Delta Air Lines is grounding 300 aircraft, representing about 30% of its 900-strong fleet, and cutting all flights to mainland Europe as the coronavirus cripples travel and grips the world.
The Atlanta-based airline says it will cut overall capacity 40% in the coming months, including all flights to mainland Europe. It is the largest reduction in Delta’s history, including in the months following the 11 September 2001 terrorist attacks.
“The speed of the demand fall-off is unlike anything we have ever seen,” writes chief executive Ed Bastian in a 13 March note to employees. “We are moving quickly to preserve cash and protect our company.”
Bastian also says in the note that he is “foregoing 100% of [his] salary, effective immediately, for the next six months”.
He says the airline is deferring aircraft deliveries and cutting discretionary spending on information technology projects, consultants and contractors, as well as offering voluntary unpaid leave to employees.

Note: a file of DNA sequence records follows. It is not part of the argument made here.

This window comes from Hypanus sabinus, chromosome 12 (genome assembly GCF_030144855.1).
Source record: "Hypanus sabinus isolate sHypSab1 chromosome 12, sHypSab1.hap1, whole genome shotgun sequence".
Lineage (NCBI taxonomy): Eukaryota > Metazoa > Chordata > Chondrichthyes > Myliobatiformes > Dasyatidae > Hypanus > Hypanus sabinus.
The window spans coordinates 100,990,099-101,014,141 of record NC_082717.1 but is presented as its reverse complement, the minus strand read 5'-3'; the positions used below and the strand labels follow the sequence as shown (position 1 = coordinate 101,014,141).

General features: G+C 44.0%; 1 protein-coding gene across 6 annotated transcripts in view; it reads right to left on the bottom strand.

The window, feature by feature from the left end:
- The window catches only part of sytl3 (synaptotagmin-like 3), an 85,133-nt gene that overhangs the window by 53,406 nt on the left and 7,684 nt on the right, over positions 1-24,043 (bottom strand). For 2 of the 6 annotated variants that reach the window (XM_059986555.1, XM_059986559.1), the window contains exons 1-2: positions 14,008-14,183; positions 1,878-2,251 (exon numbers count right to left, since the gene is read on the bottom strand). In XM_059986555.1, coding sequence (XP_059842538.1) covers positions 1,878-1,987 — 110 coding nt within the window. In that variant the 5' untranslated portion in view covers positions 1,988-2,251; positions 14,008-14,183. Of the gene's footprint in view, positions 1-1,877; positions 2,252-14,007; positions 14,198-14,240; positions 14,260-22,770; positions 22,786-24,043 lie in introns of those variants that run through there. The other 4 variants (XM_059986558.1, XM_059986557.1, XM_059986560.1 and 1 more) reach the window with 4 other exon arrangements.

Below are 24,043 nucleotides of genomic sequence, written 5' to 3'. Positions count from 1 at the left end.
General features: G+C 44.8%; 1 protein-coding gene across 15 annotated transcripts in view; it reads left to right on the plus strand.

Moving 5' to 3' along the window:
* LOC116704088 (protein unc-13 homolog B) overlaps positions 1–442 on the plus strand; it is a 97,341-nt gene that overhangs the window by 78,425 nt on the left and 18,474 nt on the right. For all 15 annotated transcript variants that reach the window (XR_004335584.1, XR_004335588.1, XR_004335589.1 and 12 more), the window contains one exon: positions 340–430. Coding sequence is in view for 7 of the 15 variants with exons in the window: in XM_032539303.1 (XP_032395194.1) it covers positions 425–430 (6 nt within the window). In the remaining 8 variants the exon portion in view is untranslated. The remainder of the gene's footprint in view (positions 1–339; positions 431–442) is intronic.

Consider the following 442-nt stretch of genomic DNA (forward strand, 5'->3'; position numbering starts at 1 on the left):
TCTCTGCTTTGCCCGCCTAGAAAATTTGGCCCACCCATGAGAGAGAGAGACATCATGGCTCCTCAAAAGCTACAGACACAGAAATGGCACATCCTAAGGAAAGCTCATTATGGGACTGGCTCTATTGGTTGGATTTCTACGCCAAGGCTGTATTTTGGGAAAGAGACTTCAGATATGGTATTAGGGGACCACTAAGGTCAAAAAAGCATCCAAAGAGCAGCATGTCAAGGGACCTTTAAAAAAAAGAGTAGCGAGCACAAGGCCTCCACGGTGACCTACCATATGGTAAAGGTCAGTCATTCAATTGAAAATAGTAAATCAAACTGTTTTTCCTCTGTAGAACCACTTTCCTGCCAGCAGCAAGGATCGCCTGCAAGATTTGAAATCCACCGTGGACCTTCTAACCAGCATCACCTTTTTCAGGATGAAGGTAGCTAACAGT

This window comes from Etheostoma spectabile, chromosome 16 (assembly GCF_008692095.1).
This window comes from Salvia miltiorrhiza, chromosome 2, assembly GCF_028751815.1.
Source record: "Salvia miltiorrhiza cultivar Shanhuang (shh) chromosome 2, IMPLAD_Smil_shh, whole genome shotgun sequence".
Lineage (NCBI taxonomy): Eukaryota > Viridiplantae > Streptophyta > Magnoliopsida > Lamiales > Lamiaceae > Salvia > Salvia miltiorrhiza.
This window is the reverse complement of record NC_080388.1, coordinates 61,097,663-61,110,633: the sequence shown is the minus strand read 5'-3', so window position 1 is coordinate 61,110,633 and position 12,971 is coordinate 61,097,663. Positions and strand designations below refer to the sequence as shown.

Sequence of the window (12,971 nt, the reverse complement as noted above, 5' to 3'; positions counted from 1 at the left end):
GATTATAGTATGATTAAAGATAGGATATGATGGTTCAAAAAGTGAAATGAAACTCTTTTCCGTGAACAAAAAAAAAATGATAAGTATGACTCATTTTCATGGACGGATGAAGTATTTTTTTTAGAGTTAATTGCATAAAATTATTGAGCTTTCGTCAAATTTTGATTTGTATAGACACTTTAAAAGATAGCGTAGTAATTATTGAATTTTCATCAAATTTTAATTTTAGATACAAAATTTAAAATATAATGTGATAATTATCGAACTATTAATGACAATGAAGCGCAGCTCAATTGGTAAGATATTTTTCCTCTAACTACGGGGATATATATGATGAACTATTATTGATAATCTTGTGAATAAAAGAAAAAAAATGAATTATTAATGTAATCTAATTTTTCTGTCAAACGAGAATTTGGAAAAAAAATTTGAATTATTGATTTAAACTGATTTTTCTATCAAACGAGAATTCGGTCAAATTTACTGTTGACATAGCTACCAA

The industry is on a precipice of monumental proportion. Most major US airlines have suspended or reduced services to destinations in Asia, Europe and South America, and all have said they expect siginificant declines in revenue for the first half of the year. All major US carriers are allowing travelers to cancel and reschedule flights without penalty as a blanket ban on European visitors to the US begins at midnight on Friday.
“The situation is fluid and likely to be getting worse,” Bastian says. He adds the airline is in discussions with the government “regarding the support they can provide to help us through this period.”
Delta has 910 aircraft in revenue service according to Cirium fleets data.